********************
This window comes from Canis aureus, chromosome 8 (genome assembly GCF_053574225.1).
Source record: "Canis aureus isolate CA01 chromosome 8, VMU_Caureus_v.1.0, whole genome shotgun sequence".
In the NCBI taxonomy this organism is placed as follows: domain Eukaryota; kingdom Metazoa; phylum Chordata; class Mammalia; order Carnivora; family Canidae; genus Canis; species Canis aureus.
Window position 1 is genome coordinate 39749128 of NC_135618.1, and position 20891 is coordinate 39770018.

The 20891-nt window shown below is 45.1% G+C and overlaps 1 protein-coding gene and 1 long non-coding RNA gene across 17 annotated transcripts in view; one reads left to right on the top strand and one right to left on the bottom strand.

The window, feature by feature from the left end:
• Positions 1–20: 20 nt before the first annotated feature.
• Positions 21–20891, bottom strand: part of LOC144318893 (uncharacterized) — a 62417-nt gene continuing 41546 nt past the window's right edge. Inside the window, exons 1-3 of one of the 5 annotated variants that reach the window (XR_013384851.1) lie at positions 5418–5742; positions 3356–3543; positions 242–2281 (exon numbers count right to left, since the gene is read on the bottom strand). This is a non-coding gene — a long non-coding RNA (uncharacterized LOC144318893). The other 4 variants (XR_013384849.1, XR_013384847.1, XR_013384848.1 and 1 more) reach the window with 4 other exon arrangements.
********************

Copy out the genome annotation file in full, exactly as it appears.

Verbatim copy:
This window comes from Canis aureus, chromosome 8 (genome assembly GCF_053574225.1).
Source record: "Canis aureus isolate CA01 chromosome 8, VMU_Caureus_v.1.0, whole genome shotgun sequence".
In the NCBI taxonomy this organism is placed as follows: domain Eukaryota; kingdom Metazoa; phylum Chordata; class Mammalia; order Carnivora; family Canidae; genus Canis; species Canis aureus.
Window position 1 is genome coordinate 39749128 of NC_135618.1, and position 20891 is coordinate 39770018.

The 20891-nt window shown below is 45.1% G+C and overlaps 1 protein-coding gene and 1 long non-coding RNA gene across 17 annotated transcripts in view; one reads left to right on the top strand and one right to left on the bottom strand.

The window, feature by feature from the left end:
• Positions 1–20: 20 nt before the first annotated feature.
• Positions 21–20891, bottom strand: part of LOC144318893 (uncharacterized) — a 62417-nt gene continuing 41546 nt past the window's right edge. Inside the window, exons 1-3 of one of the 5 annotated variants that reach the window (XR_013384851.1) lie at positions 5418–5742; positions 3356–3543; positions 242–2281 (exon numbers count right to left, since the gene is read on the bottom strand). This is a non-coding gene — a long non-coding RNA (uncharacterized LOC144318893). The other 4 variants (XR_013384849.1, XR_013384847.1, XR_013384848.1 and 1 more) reach the window with 4 other exon arrangements.